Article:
John of the Cross
Every word, every image used for God is a distortion more than a description.
Anthony de Mello
As your meditation becomes deeper it will defend you from the perpetual assaults of the outer world. You will hear the busy hum of that world as a distant exterior melody, and know yourself to be in some sort withdrawn from it. You have set a ring of silence between you and it; and behold! within that silence you are free.
“Whether it’s in the stillness of silent meditation, walking a labyrinth, or centering prayer; the practice of engaging with scripture through Lectio Divina, the Ignatian tradition’s Daily Examen; or a combination of Buddhist mindfulness, Kundalini breath work and Taizé prayer, many young adults are happy (to borrow a line from Van Morrison) to sail into the mystic.”
It seems to me that I have found my Heaven on earth, since Heaven is God, and God is in my soul. The day I understood that, everything became clear to me. I would like to whisper this secret to those I love so they too might always cling to God through everything.
Blessed Elizabeth of the Trinity
The man who is contented to be only himself, and therefore less a self, is in prison… Here, as in worship, in love, in moral action, and in knowing, I transcend myself; and am never more myself than when I do.
C. S. Lewis
There is nothing to be dreaded in human ills except sin—not poverty, or disease, or insult, or ill treatment, or dishonor, or death, which people call the worst of evils. To those who love spiritual wisdom, these things are only the names of disasters, names that have no substance. No, the true disaster is to offend God, to do anything that displeases him.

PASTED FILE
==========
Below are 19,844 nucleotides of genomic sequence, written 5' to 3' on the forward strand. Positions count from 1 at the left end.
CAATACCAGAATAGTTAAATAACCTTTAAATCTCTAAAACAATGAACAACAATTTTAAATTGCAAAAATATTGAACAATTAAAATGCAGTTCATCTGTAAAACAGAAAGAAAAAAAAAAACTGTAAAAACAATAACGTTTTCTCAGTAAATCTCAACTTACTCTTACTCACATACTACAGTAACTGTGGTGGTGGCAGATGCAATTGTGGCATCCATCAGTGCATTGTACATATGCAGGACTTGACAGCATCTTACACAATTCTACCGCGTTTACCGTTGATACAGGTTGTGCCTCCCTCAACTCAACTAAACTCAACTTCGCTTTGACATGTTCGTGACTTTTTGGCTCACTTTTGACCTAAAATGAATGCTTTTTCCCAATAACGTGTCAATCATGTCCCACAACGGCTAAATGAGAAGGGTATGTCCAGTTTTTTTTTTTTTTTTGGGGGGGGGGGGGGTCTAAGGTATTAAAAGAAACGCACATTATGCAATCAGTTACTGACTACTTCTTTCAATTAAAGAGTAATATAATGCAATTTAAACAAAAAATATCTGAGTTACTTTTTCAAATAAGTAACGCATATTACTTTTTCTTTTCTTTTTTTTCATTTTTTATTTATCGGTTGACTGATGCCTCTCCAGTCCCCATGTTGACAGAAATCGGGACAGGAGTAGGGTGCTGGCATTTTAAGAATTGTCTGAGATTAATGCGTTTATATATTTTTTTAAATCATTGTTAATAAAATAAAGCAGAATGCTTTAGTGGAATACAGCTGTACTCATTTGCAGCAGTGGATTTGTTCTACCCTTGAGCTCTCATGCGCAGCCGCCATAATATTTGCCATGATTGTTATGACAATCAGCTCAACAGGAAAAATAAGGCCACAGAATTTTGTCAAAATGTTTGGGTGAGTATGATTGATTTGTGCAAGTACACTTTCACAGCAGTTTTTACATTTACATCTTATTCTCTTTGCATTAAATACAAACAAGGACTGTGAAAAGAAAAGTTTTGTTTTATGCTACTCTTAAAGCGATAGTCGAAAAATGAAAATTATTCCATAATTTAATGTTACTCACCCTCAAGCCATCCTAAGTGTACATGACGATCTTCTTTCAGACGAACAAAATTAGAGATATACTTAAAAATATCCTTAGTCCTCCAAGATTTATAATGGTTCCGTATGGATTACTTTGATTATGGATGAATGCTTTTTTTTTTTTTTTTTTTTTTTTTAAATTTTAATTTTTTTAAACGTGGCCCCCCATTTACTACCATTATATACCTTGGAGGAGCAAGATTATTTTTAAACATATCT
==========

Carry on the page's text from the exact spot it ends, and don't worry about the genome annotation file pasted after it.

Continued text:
St. John Chrysostom
True contemplation is not a psychological trick but a theological grace. It can come to us ONLY as a gift, and not as a result of our own clever use of spiritual techniques.
The central miracle asserted by Christians is the incarnation. They say that God became man.
C. S. Lewis
The Incarnation is the ultimate reason why the service of God cannot be divorced from the service of man.
Non-Christians seem to think that the Incarnation implies some particular merit or excellence in humanity. But of course it implies just the reverse: a particular demerit and depravity. No creature that deserved Redemption would need to be redeemed. They that are whole need not the physician. Christ died for men precisely because men are not worth dying for; to make them worth it.
C. S. Lewis
The purpose and cause of the incarnation was that He might illuminate the world by His wisdom and excite it to the love of Himself.
The Self-revealing of the Word is in every dimension – above, in creation; below, in the Incarnation; in the depth, in Hades; in the breadth, throughout the world. All things have been filled with the knowledge of God.
Athanasius of Alexandria